In our August webinar, “Bring Your Own Learning,” we explored the data behind the Bring Your Own Learning trend and discussed how you can manage the BYOL shift. As part of the data we shared, 77% of employees told us that their own self-directed learning was more effective towards helping them be successful in their profession. These are adults, they know what they need and they know what their strengths and weaknesses are. When we asked people how they find new information to do their jobs, 69% of them said the first thing they do is Google it and read or watch what they find. The behavior pattern here is critical: people expect immediate answers.
The takeaway is that empowering employee learning is the next big movement in education. Those who embrace it will thrive.
How can you start to manage the shift to bring your own learning? Here are 5 ideas for supporting employee learning in the new learning ecosystem.
1. Weekly lunch and learns. These are informal opportunities to tap into the knowledge and skills of employees, by having those people share what they know with their colleagues. We’ve seen this implemented with tools like Google Hangouts or Webcasts.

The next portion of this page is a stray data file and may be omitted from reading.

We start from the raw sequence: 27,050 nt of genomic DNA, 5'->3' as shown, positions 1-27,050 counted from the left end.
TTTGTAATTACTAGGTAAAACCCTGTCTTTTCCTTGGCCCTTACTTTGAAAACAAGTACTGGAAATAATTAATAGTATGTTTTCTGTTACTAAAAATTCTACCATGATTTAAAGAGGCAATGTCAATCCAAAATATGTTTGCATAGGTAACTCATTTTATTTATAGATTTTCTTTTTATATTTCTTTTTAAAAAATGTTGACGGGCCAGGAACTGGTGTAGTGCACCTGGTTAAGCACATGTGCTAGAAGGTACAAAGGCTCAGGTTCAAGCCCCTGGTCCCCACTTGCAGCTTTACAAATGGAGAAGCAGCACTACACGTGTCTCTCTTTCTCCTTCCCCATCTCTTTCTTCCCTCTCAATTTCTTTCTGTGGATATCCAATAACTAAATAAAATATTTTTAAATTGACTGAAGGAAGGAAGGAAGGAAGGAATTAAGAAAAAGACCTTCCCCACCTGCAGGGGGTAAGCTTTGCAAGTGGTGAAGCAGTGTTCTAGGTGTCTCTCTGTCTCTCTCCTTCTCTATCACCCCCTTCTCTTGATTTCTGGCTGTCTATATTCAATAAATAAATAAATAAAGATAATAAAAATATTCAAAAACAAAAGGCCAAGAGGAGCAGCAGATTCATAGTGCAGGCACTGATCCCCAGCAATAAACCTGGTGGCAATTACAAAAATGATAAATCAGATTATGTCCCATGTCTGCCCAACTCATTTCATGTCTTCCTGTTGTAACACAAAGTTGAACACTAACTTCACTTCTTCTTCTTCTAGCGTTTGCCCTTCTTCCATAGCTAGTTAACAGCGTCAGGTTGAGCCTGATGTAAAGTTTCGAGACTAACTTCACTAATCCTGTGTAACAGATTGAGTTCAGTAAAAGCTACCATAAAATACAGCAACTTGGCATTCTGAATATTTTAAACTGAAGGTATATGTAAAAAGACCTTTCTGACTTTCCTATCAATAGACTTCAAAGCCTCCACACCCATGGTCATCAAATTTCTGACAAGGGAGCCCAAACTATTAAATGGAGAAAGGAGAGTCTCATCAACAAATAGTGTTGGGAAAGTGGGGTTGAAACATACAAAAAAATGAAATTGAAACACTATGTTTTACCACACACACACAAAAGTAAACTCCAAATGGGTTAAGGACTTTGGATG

2. Tuition reimbursement and recognition programs. Increasingly we’re seeing organizations thinking about these programs differently to work for informal and self-directed learning.
3. Set specific learning goals. Consider reevaluating performance management processes to connect the idea of career advancement to learning in concrete and specific ways.
4. Curate and recommend resources. Look for resources that aren’t just formal; video, articles, webinars, MOOCs. Mix a variety of formats.
5. Recognize and value all kinds of learning and development.
Jane Hart, Founder of Centre for Learning and Performance Technologies has said regarding the future of learning “It will not be about designing personalized training nor managing people’s learning for them, but rather supporting their own personal learning strategies.”
We agree, we also believe that accountability equals love. Organizations should think about guiding and empowering learning as much as they do enforcing.